The Year 8 Scholars have recently visited Westminster, not only for a visit to Westminster Abbey and the Supreme Court, but also an exploration of the areas surrounding Parliament with a particular focus on the many statues found there.
Starting in Parliament Square the students looked at a range of statues from Winston Churchill to Nelson Mandela with various Prime Ministers and other significant figures such as Millicent Garrett Fawcett in-between. They were asked to think about the design of the statues and the possible messages conveyed as well as the collection of statues as a whole; were there any surprising inclusions or exclusions? All these questions attempted to explore the idea of commemoration, and this was picked up later in Victoria Tower Gardens where the students looked at the statue of Emmeline Pankhurst and the memorial put up by Charles Buxton ( albeit partially covered by hoardings) commemorating the Act of 1834 which ended enslavement.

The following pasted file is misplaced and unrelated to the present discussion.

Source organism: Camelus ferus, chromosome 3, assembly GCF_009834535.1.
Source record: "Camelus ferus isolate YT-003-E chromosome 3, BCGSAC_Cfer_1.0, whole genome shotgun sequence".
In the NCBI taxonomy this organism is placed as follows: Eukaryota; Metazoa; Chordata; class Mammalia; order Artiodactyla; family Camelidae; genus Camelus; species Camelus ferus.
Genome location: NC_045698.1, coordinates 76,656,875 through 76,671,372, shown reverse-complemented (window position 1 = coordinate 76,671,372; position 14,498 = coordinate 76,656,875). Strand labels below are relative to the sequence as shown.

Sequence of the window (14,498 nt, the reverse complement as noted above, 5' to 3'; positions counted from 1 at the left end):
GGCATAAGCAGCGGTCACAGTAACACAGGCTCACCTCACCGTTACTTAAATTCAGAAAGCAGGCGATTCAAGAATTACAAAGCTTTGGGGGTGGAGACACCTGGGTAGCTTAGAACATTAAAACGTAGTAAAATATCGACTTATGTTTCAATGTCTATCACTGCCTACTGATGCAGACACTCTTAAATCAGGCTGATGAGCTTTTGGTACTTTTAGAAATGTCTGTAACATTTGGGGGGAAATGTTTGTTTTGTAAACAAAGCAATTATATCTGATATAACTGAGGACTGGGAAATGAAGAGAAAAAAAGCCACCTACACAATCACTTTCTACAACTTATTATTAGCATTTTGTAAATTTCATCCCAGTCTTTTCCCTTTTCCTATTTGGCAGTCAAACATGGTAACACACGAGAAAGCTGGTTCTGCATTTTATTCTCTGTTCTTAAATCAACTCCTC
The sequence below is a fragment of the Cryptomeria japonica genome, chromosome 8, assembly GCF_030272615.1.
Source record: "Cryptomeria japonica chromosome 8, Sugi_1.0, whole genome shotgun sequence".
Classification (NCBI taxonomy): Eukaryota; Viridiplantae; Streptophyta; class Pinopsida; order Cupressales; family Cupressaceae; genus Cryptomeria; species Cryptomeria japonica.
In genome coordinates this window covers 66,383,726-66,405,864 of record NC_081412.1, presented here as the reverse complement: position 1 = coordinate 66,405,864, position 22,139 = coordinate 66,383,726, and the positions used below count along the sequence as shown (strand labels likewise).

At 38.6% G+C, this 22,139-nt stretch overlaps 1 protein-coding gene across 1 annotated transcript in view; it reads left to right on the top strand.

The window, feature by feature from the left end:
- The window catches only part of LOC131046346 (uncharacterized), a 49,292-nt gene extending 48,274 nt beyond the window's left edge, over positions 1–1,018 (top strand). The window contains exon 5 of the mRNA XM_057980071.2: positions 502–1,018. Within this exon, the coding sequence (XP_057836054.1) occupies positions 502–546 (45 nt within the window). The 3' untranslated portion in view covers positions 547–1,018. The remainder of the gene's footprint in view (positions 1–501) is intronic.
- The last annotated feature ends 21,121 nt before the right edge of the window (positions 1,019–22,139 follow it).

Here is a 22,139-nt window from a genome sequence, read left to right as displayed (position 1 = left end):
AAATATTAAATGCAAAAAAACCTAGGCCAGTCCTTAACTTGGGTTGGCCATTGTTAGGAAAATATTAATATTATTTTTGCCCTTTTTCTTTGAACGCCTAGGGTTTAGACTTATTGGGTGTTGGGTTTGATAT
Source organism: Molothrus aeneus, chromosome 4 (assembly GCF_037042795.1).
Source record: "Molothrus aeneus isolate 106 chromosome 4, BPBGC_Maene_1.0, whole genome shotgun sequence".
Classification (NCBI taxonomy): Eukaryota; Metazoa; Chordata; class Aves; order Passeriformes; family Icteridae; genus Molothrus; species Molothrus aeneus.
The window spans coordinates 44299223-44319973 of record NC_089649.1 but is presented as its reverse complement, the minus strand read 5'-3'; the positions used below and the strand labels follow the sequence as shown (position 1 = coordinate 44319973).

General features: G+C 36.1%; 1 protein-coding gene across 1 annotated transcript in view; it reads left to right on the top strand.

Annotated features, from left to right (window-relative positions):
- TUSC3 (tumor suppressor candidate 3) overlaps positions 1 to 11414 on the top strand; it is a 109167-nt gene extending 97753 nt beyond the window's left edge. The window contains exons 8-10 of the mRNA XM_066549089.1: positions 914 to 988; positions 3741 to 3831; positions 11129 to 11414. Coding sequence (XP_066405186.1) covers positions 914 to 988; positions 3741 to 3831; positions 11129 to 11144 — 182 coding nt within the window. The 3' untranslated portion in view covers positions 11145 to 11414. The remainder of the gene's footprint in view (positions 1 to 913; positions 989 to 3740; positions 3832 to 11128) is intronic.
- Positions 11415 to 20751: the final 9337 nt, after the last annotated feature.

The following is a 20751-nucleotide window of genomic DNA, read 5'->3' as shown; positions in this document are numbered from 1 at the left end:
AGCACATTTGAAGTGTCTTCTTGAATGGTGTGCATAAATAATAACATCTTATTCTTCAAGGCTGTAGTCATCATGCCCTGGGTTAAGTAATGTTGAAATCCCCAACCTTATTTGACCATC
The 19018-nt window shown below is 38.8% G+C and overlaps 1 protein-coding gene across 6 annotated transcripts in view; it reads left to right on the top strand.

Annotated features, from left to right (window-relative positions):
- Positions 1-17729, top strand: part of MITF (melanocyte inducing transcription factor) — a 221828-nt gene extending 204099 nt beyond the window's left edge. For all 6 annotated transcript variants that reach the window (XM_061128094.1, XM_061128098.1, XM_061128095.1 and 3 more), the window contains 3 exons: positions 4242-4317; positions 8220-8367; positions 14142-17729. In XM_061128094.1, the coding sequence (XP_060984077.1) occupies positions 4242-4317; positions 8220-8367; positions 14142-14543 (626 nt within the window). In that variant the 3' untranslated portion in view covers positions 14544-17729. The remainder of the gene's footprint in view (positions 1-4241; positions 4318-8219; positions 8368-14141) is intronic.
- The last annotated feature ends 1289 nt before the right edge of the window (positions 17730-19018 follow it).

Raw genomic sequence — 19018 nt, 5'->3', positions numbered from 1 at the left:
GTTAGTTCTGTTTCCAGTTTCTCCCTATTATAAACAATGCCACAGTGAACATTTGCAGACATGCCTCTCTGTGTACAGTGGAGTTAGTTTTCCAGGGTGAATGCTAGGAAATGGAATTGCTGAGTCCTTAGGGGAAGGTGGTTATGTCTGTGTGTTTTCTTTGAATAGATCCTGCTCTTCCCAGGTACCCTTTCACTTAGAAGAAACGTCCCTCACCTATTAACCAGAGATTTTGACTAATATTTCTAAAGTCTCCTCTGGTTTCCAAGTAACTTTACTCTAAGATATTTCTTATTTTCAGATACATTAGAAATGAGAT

The group then visited Westminster Abbey, where amongst the many fascinating memorials, particular time was spent studying the tombs of Queens Mary 1 and Elizabeth 1, figures they have studied in history lessons this year. Having been personally divided in their lives and representing the bitter struggles of the Reformation, it was arguably appropriate to see them reunited in death as the plaque in front of their tomb pointed out. The Abbey allowed of course, a continuation of the exploration begun in Parliament square of what we choose to commemorate and how.
To end the Westminster walk, we visited the Supreme Court just across from Parliament Square. The group were able to sit in one of the court rooms, not in session at that time, and Mrs Massey spoke about the origins and significance of the Court. There was then a visit to the interactive Museum which illustrated the Court’s work before returning to the coach. Our next regular Scholars meeting will follow up on the Court’s role.